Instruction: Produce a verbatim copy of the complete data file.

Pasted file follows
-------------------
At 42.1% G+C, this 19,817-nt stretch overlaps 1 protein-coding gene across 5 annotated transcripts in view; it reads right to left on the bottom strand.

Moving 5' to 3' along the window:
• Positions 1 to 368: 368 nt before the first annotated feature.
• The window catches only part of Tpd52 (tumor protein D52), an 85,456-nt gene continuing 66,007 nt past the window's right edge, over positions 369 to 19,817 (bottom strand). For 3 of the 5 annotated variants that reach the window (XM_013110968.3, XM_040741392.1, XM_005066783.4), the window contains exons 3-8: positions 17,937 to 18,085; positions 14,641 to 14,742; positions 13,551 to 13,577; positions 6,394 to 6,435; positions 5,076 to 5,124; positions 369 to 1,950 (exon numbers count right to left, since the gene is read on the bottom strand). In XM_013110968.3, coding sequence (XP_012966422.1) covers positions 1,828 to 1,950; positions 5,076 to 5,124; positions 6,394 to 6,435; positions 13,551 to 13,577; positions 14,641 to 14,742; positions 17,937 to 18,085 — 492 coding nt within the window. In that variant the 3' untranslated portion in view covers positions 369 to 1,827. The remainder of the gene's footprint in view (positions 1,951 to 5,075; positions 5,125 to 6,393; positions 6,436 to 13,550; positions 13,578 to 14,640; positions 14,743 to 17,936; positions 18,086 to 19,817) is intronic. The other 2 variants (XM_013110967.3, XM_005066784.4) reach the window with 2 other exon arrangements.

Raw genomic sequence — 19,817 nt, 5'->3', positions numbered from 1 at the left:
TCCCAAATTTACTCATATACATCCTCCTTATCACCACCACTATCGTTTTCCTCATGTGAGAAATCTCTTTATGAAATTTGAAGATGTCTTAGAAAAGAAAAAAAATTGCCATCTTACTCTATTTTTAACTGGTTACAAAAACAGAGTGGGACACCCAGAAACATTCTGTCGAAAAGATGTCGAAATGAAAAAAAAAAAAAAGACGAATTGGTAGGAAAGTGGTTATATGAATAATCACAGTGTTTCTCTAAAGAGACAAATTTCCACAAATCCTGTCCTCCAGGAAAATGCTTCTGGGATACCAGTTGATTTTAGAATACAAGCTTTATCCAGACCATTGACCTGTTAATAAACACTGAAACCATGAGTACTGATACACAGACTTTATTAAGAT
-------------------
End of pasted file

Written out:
At 42.1% G+C, this 19,817-nt stretch overlaps 1 protein-coding gene across 5 annotated transcripts in view; it reads right to left on the bottom strand.

Moving 5' to 3' along the window:
• Positions 1 to 368: 368 nt before the first annotated feature.
• The window catches only part of Tpd52 (tumor protein D52), an 85,456-nt gene continuing 66,007 nt past the window's right edge, over positions 369 to 19,817 (bottom strand). For 3 of the 5 annotated variants that reach the window (XM_013110968.3, XM_040741392.1, XM_005066783.4), the window contains exons 3-8: positions 17,937 to 18,085; positions 14,641 to 14,742; positions 13,551 to 13,577; positions 6,394 to 6,435; positions 5,076 to 5,124; positions 369 to 1,950 (exon numbers count right to left, since the gene is read on the bottom strand). In XM_013110968.3, coding sequence (XP_012966422.1) covers positions 1,828 to 1,950; positions 5,076 to 5,124; positions 6,394 to 6,435; positions 13,551 to 13,577; positions 14,641 to 14,742; positions 17,937 to 18,085 — 492 coding nt within the window. In that variant the 3' untranslated portion in view covers positions 369 to 1,827. The remainder of the gene's footprint in view (positions 1,951 to 5,075; positions 5,125 to 6,393; positions 6,436 to 13,550; positions 13,578 to 14,640; positions 14,743 to 17,936; positions 18,086 to 19,817) is intronic. The other 2 variants (XM_013110967.3, XM_005066784.4) reach the window with 2 other exon arrangements.

Raw genomic sequence — 19,817 nt, 5'->3', positions numbered from 1 at the left:
TCCCAAATTTACTCATATACATCCTCCTTATCACCACCACTATCGTTTTCCTCATGTGAGAAATCTCTTTATGAAATTTGAAGATGTCTTAGAAAAGAAAAAAAATTGCCATCTTACTCTATTTTTAACTGGTTACAAAAACAGAGTGGGACACCCAGAAACATTCTGTCGAAAAGATGTCGAAATGAAAAAAAAAAAAAAGACGAATTGGTAGGAAAGTGGTTATATGAATAATCACAGTGTTTCTCTAAAGAGACAAATTTCCACAAATCCTGTCCTCCAGGAAAATGCTTCTGGGATACCAGTTGATTTTAGAATACAAGCTTTATCCAGACCATTGACCTGTTAATAAACACTGAAACCATGAGTACTGATACACAGACTTTATTAAGAT